Wednesday, September 4, 2013

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Film Reviews

FILM THREAT #16 1988

When Charles Manson and various Family members landed in jail, they left behind more than just a coroner's nightmare and a hefty dose of public outcry.  Movie exploitation has never known grace, and Manson's was a story of seemingly endless cinematic possibilities.  His life sentence may end soon as the pseudo-Christ has recently become plagued with cancer.  Here we present the most complete filmography of Manson influenced films.

MANSON (1974) is still banned in California, Robert Hendrickson's and Laurence Merrick's objective documentary is somewhat preoccupied with the Family more so than Manson himself.  Various free members talk openly about the goals and structure of the Family in between Charlie stalking the courthouses.  There are brief home-movie excerpts taken on Spahn Ranch, mostly shots of horseback riding and partying.  Towards the end a miniscule excerpt from an interview with Manson by Jerry Rubin is added, if just to fulfill the title's promise.  Those who have read "Helter Skelter" or "The Family" will get a refresher course here; others, however, might get a jolt.  Film was released on a limited run in
New York with Polanski's "Macbeth".  Music by Paul Watkins and Brooks Posten.  Available on World Wide Video.

HELTER SKELTER (1976) was a natural for film after the success of the book.  Unfortunately (or fortunately, depending on how you look at it), TV grabbed up the rights and the result may be the grand daddy of 70's play-it-safe exploitation, a truly ridiculous film made compelling by over-dramatization in the wrong places, stereotypical characterizations, and an awful fake Beatles soundtrack.  Following the book straight, as TV allows, the dons a sterile (albeit opinionated, re: con) view and turns Manson into a caricature of Menace.  Steve Railsback as Manson gives a glassy eyed performance of Peter Lorre on mescaline.  As Susan Atkins, Nancy Wolfe chews the scenery via catatonic dementia that reaches the cosmos of pop entertainment.   Suffering from a logbook of facts, dates, figures, places and people serving as its scenario, the film rarely breathes life or depth into the most obvious places.  George DiCenzo, for example, plays the straight role of Bugliosi as a grey-area, a navel picking nimrod who'd never be invited to anyone's party.  Key Video version runs 120 minutes;  original TV version clocks in at 194 minutes.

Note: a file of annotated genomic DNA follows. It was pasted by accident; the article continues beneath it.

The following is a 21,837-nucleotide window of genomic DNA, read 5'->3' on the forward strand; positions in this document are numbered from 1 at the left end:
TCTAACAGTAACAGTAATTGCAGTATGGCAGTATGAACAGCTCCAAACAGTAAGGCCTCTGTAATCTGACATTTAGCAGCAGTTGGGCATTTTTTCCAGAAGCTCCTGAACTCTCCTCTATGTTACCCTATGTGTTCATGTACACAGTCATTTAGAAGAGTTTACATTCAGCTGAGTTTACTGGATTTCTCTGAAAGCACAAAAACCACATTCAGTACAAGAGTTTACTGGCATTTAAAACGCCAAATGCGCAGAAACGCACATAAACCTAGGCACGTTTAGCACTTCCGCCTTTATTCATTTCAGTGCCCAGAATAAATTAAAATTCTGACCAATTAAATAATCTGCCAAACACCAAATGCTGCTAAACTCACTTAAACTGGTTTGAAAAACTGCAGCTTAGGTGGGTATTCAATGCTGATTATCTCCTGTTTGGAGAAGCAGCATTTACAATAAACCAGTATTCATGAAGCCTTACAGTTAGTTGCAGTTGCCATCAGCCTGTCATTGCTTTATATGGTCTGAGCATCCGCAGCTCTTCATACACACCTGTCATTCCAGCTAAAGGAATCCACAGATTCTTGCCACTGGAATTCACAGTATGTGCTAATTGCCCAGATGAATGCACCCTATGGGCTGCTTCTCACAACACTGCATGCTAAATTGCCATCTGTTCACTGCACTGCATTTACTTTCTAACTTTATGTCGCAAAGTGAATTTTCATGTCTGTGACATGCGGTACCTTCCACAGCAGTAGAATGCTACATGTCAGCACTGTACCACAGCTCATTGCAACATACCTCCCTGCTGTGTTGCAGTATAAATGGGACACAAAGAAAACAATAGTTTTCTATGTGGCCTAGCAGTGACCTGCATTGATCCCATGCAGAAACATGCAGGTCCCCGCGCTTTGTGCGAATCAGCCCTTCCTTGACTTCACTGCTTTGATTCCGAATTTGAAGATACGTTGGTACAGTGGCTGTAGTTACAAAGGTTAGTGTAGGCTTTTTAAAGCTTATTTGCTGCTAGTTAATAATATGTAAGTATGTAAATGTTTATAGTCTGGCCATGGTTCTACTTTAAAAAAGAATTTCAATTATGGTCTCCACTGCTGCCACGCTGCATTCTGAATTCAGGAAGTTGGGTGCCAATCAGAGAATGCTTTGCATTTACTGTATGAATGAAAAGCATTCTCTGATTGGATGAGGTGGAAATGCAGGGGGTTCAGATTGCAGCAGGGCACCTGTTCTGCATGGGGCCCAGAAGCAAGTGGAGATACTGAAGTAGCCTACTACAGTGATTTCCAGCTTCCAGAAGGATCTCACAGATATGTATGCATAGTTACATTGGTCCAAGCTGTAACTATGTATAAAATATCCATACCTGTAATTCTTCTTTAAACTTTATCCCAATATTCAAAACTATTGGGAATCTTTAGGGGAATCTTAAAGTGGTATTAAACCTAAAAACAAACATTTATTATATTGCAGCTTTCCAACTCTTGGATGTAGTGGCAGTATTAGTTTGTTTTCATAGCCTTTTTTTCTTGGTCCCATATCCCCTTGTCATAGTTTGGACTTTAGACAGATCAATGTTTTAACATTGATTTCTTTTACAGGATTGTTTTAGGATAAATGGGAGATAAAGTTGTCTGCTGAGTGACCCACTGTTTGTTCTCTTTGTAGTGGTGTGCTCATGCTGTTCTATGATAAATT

BEYOND VALLEY OF THE DOLLS (1970)  Russ Meyer and co-author Roger Ebert were not entirely influenced  by the Manson case for their screenplay of the comedic, in-name only sequel to Jacqueline Susann's trashy novel.  Their script covers all exploitable angles- quite successfully.  The character Ronnie "Z-Man" Barzell (played by john LaZar) is a wild illusion of Manson, while the murders in the film smack of tabloid sensationalism.  More interesting is the film as a whole, perhaps the biggest, brashest, most colorful and expensive exploitation film ever made, thanks to 20th Century Fox giving Meyer artistic freedom on the basis of his past films (notably Vixen and Cherry, Harry and Raquel).